Four months later it’s the summer holidays. Joe and his friends, including Charles (Riley Griffiths), are excited about their summer project: making an 8mm movie to enter in the Cleveland International Super 8 Film Festival. Being fans of Night of the Living Dead, the boys have decided to make a zombie movie. Charles, who is writing and directing this opus, has decided human interest may add to the quality of his production and has asked pretty Alice (Elle Fanning) to play the wife of the film’s nerdy hero. Joe, who is smitten with Alice, is doing technical work on the film.
On the night the children film a key scene at Lillian’s railway station, a catastrophe occurs and they see a terrible collision in which the driver of a ute is badly injured. The driver, whom the boys recognise, issues them with a grim warning: ‘‘ Do not speak of this or your parents will die,’’ he says. Meanwhile, at the crash site, Joe finds a small white object, a little like a Rubik’s Cube, that seems to have a life of its own.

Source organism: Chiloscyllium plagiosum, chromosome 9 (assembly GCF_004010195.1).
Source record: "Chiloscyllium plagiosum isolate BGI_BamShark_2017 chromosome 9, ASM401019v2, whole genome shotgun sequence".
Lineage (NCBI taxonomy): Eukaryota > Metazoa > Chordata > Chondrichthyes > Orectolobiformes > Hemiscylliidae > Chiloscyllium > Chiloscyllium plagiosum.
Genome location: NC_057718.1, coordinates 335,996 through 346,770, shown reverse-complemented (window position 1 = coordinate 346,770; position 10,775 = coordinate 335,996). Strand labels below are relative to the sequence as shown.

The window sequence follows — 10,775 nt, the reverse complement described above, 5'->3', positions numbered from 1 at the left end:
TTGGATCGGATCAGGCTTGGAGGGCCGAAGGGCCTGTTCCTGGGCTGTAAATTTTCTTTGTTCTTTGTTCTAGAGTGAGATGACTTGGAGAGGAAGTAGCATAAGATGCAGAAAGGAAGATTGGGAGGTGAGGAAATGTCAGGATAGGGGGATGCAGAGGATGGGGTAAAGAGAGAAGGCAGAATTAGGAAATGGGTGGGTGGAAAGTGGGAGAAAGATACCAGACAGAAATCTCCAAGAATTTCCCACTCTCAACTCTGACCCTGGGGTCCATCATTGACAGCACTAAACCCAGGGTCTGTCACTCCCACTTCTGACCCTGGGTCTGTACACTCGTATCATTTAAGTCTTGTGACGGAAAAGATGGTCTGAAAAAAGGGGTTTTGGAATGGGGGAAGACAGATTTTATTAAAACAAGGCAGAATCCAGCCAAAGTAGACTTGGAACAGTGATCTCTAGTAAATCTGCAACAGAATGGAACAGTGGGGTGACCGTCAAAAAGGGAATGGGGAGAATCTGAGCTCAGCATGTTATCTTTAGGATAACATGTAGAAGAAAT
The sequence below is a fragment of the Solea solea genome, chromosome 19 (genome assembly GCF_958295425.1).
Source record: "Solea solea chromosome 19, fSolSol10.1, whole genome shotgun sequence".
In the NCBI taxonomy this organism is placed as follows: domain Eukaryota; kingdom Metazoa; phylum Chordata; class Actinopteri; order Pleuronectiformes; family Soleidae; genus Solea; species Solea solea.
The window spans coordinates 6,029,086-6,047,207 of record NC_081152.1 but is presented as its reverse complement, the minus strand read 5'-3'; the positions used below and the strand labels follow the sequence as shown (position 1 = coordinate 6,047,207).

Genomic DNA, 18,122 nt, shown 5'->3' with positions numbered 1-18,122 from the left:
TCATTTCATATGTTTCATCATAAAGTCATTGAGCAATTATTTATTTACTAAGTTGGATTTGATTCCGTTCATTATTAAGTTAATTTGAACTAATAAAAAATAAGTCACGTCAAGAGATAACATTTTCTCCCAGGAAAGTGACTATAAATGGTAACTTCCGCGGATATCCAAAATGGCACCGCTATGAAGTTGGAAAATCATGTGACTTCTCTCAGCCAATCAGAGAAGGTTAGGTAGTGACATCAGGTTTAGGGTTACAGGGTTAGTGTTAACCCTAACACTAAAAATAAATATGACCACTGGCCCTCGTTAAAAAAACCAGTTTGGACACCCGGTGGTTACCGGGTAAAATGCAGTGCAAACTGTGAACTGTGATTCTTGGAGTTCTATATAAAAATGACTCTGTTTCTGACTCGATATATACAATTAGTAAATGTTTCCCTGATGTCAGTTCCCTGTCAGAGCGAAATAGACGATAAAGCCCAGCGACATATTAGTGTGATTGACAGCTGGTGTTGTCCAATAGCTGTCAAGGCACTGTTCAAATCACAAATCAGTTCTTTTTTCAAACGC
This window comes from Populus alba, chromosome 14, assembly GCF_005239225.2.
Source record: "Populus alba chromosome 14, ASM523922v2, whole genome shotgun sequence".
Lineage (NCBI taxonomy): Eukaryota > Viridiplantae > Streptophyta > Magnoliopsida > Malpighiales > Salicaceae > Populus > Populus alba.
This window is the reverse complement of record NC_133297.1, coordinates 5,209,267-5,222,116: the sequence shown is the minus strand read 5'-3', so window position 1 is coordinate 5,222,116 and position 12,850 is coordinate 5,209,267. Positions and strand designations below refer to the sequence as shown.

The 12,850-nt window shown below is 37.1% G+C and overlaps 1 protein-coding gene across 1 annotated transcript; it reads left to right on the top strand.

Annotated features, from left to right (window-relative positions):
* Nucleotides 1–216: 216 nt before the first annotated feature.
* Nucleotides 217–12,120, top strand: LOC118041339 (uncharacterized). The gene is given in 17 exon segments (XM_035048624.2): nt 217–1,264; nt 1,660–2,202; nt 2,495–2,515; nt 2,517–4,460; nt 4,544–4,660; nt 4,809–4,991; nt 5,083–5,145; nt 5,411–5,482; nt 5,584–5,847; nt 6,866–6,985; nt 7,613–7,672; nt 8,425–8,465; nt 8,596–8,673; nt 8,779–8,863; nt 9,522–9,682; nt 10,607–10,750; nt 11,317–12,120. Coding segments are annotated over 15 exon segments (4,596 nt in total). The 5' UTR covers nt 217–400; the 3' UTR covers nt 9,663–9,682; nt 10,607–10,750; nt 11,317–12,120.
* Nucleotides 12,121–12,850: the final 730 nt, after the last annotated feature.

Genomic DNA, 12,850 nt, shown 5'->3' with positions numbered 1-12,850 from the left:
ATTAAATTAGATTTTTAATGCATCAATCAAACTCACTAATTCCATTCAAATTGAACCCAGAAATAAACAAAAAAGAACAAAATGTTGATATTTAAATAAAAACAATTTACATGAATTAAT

In the days that follow strange things happen. Dogs go crazy, power is abruptly cut off, the car belonging to the sheriff is mysteriously crushed and a large force of armed men from the Air Force takes over the town. In this kind of film, the military is never to be trusted and their leader, Colonel Nelec (Noah Emmerich), is single-mindedly pursuing a mysterious mission.
For much of its length Super 8 succeeds in intriguing and entertaining the viewer. Abrams achieves an uneasy mood in a variety of ways (a news story about Three Mile Island is briefly heard on television and there’s a town meeting in which a Sarah Palin look-alike proclaims: ‘‘ This feels like a Russian invasion’’). There’s also plenty of humour: an older kid who works at the general store has just acquired a Walkman, of which the sheriff disapproves. ‘‘ Guys walking around with their own stereos! It’s a slippery slope.’’